Originally published in French in 2014 “Alpha Abidjan - Gare du Nord” is the story of Alpha, a young man setting off from poverty ridden Cote d’Ivoire, to try and track down his wife and child, who left the country before him. He sets off in an overloaded Lada, with only one functioning
Alpha is the story of a man from Côte d'Ivoire trying to reach Paris to reunite with his wife and son. In a way, Alpha has a story that is typical of many Subsaharan illegal immigrants (adventurers, he likes to call them in his tale) and refugees. He saves up some money and sells all his belongings, including his carpentry business and his house, to pay someone to drive him to Mali, then he stays there for a while to save up money for the next leg of his journey, and so on. Along the way, he ...more
Dakota Morgan
It's hard to say that I "liked" Alpha since it's absolutely a dark, brutal, unfortunately accurate look at the refugee crisis in Africa. But it certainly gave me cause for pause. And, I have to say, I was wrapped up in Alpha's story despite myself. He travels from Abidjan to the Canary Islands (not actually to Paris in the main story) and encounters just about every horror you could imagine and then some.

With all that said, it was kind of hard to feel the horror that Alpha was experiencing. As a
Edward Sullivan
This exceptionally crafted, intensely moving story about an African migrant seeking refuge in Europe is worthy of a wide audience and Michael Morpurgo best explains why in his forward:

"Here is a book we should all be reading, young and old, of whatever country and continent, of whatever religion, or of no religion, of whatever political persuasion or none...

It is not a comfortable read for us in the comparative comfort of the Western society. No punches are pulled. It is a stark and seemingly
Debra  Golden
Jan 04, 2019 rated it really liked it  ·  review of another edition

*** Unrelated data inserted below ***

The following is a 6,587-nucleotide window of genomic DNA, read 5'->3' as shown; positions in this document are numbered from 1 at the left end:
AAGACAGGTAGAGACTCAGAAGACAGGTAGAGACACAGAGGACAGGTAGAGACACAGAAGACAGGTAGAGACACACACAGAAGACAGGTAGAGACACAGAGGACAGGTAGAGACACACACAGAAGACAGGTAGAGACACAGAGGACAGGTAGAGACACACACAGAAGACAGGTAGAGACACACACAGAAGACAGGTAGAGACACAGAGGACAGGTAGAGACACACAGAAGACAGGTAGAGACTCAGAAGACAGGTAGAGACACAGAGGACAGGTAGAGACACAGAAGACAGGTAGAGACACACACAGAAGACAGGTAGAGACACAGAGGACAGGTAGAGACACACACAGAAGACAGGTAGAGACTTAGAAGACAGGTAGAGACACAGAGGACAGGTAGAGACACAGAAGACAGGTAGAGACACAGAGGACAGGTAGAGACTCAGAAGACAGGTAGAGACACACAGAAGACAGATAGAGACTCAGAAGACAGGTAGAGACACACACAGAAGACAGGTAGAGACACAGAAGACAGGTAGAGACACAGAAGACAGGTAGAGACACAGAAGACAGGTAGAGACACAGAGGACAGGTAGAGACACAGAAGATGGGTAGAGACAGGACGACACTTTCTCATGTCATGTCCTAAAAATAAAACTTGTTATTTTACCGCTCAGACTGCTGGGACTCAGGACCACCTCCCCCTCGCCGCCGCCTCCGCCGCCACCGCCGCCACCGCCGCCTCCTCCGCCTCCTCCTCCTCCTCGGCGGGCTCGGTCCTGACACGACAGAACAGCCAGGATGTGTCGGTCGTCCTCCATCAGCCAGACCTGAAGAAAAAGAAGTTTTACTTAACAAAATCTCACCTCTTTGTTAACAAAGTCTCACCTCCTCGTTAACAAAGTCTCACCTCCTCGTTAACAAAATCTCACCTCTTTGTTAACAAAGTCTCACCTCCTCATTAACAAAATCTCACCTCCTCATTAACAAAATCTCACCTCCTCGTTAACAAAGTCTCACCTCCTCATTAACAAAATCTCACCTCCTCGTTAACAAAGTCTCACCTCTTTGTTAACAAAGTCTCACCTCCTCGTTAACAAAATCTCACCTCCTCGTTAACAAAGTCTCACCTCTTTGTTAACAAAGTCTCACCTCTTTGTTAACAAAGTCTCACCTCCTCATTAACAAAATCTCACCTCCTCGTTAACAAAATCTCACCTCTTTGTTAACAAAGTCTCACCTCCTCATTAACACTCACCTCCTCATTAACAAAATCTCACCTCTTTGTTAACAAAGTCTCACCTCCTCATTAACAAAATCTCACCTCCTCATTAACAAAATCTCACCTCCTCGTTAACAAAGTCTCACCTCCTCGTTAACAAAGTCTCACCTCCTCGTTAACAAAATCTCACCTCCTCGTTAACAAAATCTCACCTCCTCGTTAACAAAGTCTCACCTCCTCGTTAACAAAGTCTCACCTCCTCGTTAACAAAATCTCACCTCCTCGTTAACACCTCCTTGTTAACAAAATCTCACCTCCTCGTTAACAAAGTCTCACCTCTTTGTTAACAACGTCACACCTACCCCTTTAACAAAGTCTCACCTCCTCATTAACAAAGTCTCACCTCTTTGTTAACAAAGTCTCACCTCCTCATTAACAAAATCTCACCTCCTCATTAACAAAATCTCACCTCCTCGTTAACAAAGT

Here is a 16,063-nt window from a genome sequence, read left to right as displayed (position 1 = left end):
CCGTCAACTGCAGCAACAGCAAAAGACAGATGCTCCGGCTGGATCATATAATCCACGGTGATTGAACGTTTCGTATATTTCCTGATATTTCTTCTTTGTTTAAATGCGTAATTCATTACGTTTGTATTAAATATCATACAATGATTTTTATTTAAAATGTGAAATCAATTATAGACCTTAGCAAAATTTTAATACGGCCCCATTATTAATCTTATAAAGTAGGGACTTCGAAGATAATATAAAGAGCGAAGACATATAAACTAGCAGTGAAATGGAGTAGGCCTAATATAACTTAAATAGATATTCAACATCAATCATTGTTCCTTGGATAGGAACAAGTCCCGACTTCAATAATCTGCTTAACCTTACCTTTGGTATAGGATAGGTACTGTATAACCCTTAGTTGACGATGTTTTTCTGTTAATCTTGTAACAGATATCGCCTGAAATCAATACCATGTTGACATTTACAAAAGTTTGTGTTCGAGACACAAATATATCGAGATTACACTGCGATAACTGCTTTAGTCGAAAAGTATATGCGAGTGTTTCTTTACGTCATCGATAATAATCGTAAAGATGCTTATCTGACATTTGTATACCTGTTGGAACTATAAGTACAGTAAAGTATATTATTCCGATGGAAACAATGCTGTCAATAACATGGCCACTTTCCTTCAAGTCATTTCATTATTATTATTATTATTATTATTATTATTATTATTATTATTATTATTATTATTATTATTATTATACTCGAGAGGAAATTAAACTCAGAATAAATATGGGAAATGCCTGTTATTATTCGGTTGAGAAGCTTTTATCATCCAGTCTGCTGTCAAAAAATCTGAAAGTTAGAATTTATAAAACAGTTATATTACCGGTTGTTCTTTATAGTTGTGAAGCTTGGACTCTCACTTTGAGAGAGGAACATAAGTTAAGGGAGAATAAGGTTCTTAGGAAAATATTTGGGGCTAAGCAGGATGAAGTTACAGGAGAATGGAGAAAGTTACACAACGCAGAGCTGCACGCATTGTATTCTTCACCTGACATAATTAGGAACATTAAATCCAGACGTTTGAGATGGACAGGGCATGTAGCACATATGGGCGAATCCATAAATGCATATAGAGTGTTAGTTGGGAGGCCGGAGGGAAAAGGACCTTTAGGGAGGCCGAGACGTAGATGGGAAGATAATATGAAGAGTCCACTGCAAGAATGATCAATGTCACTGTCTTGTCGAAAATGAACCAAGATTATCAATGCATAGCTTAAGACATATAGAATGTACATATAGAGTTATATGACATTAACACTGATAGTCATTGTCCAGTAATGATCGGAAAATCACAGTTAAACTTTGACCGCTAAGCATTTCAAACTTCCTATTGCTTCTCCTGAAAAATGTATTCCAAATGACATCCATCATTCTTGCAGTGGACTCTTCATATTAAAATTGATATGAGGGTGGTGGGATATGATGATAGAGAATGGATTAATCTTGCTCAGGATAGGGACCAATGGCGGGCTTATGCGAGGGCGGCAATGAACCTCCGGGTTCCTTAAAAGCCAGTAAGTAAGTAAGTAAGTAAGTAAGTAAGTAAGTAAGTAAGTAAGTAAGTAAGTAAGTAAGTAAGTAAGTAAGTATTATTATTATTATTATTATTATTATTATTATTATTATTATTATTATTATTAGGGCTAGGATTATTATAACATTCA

This very personal tale of a man trying to leave Cote de'Ivorie is painful and, touching.
Can you even imagine not being able to leave your country ? Alpha can't get a Visa and leave to find his family in France mostly because he isn't white. He has to explore alternative (dangerous) means to travel. The illustrations are muted greys and browns with occasional splashes of bright color and fitting for the bleak scenes described. The marker like (or ink outlining gives drawings a bold and direct
Rosie Potter
The story follows Alpha from the Ivory Coast who is travelling to meet his family (who left before him) at Gare du Nord to begin his new life. This graphic novel covers human trafficking, inhumane refugee camps and the real struggle that many people are facing the world over. The illustrations are unique, and are drawn in such a way that they help to give a human face to the suffering that is happening all over the world. I think this book would work really well in the
Aug 25, 2019 rated it it was amazing  ·  review of another edition

This book changed how I see some things. I honestly thought all the post apocalyptic books describing bands of people coming together were fanciful. That in apocalyptic chaos, it's every mans for himself. But I think I was wrong. I think sometimes we are up and sometimes we are down. Sometimes we have the necessary skill and sometimes we don’t. And forging bonds with others evens those things out. This book showed me how the prostitute with nothing to offer, is the only one capable of making
Christine Comito
Sad story of Alpha Coulibaly's journey from Cote d'Ivoire to Europe. It is a difficult journey for someone without proper paperwork and he has to figure out who to trust at each step.
The book does not give any reason why he needs to leave Cote d'Ivoire, presumably he is very poor. His sister-in-law lives in Paris, so his wife and son leave ahead of him. So that's another reason to go.

The pictures are very rudimentary and not really graphic novel style but more picture book style with a short
*3.5 stars*

A really relevant and hard-hitting tale. It screams the dark truth of the 21st century that so many people are experiencing. Alpha simply echoes what we all do, we turn our backs and our eyes just prick with tears.

Read it and weep. We weep because we know how fortunate we are, because we do so little to reach out and help those who need us most.So often we look away. (Foreword from Micheal Morpurgo)
Mar 08, 2019 rated it really liked it  ·  review of another edition
Shelves: graphics, fdr
Stark fictional narrative of a man trying to immigrate from Cote D'Ivoire to France and the people and problems he encounters on the way. It's a bleak picture and I definitely felt the guilt of the expat and tourist who's seemingly oblivious to the struggles of these "adventurers" as he calls himself. The gloomy muddled style of the illustrations adds gravity to the tone of this short graphic novel.